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What to Start in the Hoophouse

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Growing for Market in partnership with Johnny's Selected Seeds has created a library of expert information about growing and selling vegetables and flowers. Links in the article will take you to johnnyseeds.com

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What to start in the hoophouse

When daylength is less than 10 hours, as it is during the depths of winter in much of North America, most plants stop growing because of the lack of light. But in early to mid February, the days are long enough again for plant growth to resume. If you have a heated greenhouse or an unheated hoophouse, you can get an extra-early start to your season. Here are some ideas for plants to start now through April.

In an unheated hoophouse, you can start direct seeding cold-tolerant plants including beets, carrots, cilantro, radish, salad mix (mesclun), scallions, spinach, and turnips. By Feb. 15, it is generally safe to plant these anywhere in the U.S. inside a hoophouse. In very cold areas, you may also need a low tunnel inside the house to provide extra protection. At the same time, you can start transplants in a greenhouse or under grow lights for planting into the hoophouse in two to three weeks. Plants that are better transplanted than direct seeded include chard, Chinese cabbage, Choi, collards, kale, head lettuce, onions, radicchio, and tatsoi.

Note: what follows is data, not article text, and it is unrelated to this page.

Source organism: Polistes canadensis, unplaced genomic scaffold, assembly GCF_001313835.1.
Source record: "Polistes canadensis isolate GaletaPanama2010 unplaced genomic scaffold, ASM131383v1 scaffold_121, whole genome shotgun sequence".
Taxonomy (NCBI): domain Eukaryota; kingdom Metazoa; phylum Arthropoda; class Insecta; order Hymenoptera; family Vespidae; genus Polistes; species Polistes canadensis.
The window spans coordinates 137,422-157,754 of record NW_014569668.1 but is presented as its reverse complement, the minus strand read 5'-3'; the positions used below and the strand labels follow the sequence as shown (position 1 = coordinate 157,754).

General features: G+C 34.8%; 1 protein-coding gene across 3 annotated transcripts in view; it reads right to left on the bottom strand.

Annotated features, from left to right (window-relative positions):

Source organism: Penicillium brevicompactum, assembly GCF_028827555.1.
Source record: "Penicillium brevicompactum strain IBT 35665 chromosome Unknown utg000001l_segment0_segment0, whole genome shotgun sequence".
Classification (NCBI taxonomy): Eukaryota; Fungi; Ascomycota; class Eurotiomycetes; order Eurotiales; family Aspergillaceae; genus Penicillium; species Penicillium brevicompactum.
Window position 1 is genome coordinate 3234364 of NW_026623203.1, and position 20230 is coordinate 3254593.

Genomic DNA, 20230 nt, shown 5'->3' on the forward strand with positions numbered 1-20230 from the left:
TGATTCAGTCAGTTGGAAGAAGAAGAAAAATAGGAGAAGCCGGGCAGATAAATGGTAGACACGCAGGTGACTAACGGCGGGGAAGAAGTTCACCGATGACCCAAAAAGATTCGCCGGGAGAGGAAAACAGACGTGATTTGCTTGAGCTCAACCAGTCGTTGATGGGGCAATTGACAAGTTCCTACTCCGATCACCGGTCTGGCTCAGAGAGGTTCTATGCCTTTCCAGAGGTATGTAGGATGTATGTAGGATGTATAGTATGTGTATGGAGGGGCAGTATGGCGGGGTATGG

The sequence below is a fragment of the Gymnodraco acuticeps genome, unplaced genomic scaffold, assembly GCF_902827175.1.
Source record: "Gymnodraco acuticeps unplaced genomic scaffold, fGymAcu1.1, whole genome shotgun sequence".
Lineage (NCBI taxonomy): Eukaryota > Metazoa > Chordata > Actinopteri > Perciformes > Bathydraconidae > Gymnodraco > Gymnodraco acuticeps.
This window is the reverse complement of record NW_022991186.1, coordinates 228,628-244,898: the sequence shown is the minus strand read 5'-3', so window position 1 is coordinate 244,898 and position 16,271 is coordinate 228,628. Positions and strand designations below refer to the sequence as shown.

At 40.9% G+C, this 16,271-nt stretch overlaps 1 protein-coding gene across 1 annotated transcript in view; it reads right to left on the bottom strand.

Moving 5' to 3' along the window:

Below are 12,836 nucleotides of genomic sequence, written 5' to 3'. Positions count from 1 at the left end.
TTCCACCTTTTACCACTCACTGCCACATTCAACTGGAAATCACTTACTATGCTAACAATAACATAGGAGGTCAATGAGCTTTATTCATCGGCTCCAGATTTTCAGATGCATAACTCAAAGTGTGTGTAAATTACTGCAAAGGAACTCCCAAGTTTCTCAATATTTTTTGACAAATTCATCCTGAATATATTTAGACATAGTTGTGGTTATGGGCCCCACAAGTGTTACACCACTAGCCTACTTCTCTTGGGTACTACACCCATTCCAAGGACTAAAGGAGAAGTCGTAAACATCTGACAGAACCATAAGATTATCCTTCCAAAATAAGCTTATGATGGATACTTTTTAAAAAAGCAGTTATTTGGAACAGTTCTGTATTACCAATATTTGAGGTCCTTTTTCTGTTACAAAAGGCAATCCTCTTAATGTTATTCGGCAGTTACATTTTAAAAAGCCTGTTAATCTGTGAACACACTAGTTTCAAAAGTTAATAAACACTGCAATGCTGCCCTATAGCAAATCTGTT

Choose varieties best suited for the weather you expect one to two months after planting. In the North, where cold weather will continue into April and May, choose cold-tolerant varieties. In the South, where the weather will be hot in a month or two, choose those marked as heat-tolerant, because they will be less likely to bolt.

Prepare your soil by removing any plant debris from last season, and spread compost or a fertilizer such as alfalfa pellets. Aerate the soil with a broadfork and hoe or rake the top inch or two to create a good texture for direct seeding. If the soil is frozen, put hoops on the bed and cover it with row cover. A sunny day will heat up the soil under the low tunnel and soon it will be warm enough to plant. You should also bring a hose into the hoophouse so that it warms up during the day and can be stretched to the water source for irrigation. You won't need much water in the cold days of February, and you may even have enough soil moisture without irrigating.

Once your beds are prepared, calculate how much of each crop you can use at the expected maturity date. If you have a farmers market or other place for early spring sales, plant optimistically. Hoophouse growers report that their products are immensely popular in early spring, when people are starved for fresh, local produce. If you won't have a market until May, you can still plant now for your own table, and schedule your market plantings for later.

Visit Johnny's Selected Seeds for more free information about growing produce, herbs, cover crops and flowers.
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Reprinted from JSS Advantage February 2010



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